Family Nurse Practitioner
The Family Nurse Practitioner (FNP) curriculum focuses on the knowledge and skills required to educate advanced practice nurses to provide primary health care to clients and families across the lifespan. Upon completion, graduates are eligible to sit for national certification examinations and to apply for the Advanced Practice Registered Nurse (APRN) license.
Family Nurse Practitioners provide comprehensive health promotion services to ambulatory clients; evaluate presenting problems at the client's initial contact with the primary care system; and continuing care to clients with acute and stable chronic illnesses. In addition to clinical practice, other themes emphasized throughout the graduate coursework include: an epidemiological approach to clinical problems; family and community systems; appropriate use of technology; cost effectiveness; collaboration; consultation and the referral process; theoretical frameworks; and the research base for primary care practice.
Clinical practice sites are generally located in the Kansas City metropolitan area, but may extend across the state of Kansas and other communities where students are located. A variety of settings are utilized: family practices; student health services; occupational health clinics; home health services; rural clinics; and child, adolescent, adult and geriatric sites.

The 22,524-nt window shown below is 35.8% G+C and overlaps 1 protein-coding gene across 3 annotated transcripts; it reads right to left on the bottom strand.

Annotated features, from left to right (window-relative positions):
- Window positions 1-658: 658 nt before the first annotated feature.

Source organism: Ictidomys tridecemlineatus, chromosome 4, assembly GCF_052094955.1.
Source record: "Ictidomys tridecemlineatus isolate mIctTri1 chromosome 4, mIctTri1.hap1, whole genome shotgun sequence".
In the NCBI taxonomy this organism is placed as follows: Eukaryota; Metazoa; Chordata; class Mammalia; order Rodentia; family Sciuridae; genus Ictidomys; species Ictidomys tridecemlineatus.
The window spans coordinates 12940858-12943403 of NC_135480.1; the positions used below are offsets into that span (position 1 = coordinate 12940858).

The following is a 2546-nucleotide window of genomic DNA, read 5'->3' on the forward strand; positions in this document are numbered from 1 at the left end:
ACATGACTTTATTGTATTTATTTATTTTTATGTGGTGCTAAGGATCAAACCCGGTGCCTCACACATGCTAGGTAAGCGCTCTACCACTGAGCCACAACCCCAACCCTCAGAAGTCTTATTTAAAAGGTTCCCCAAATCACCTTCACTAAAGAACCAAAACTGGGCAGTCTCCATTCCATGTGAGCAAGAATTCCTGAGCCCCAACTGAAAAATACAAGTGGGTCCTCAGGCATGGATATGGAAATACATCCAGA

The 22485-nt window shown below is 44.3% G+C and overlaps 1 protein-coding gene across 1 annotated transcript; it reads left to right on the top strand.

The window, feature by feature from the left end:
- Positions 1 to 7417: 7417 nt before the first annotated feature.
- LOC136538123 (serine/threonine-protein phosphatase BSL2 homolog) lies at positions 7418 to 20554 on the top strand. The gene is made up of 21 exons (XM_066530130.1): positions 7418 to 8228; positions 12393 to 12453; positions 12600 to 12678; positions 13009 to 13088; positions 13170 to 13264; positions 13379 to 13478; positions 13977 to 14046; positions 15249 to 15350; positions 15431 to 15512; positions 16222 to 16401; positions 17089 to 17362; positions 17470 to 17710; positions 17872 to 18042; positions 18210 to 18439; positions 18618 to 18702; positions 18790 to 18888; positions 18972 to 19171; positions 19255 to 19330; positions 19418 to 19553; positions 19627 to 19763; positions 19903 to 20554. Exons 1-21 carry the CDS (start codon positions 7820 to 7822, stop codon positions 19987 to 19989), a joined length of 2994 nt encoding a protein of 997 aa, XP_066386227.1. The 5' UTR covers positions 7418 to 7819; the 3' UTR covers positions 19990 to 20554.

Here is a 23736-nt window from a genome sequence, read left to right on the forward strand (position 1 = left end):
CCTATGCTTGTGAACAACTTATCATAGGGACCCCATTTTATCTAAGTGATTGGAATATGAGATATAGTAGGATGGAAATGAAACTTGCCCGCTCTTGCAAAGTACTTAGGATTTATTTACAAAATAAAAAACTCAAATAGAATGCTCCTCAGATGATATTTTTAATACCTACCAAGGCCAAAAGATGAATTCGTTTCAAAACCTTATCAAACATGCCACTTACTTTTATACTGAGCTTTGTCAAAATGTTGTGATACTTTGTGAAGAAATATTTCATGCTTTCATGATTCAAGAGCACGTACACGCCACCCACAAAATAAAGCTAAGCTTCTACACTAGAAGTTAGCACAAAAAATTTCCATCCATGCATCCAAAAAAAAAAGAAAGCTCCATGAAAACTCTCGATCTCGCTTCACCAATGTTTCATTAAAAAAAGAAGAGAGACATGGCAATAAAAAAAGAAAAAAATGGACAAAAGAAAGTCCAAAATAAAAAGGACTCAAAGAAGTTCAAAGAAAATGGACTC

The FNP curriculum requires 75 credit hours of coursework. Most of the required courses are available online, although the entire program is not fully available in a distance education format. Attendance on campus at the KU Medical Center in Kansas City is required for the following courses: NRSG 935, NRSG 801, and NRSG 954. Practicum courses NRSG 916, NRSG 917 and NRSG 918 require visits to the KU Medical Center campus 3 times during each semester for Clinical Intensive workshops and Standardized Patient exams.
Sample Plan of Study - Preferred Plan of Study
This program prepares students for an advanced practice specialty certification and APRN eligibility as a primary care certified nurse practitioner (CNP). APRN eligibility differs across states and many require a specialty certification. Specialty certifications are acquired through national exams that do not vary by state. For information on individual state's requirements go to the National Councils of State Boards of Nursing website.
As of July 1, 2020, the U.S. Department of Education implemented Regulation 34 CFR 668.43 (a) (5) (v) that requires professional nursing programs to provide information on how their curriculum meets education requirements for professional licensing in each state. You may review KU School of Nursing's information on licensure by state.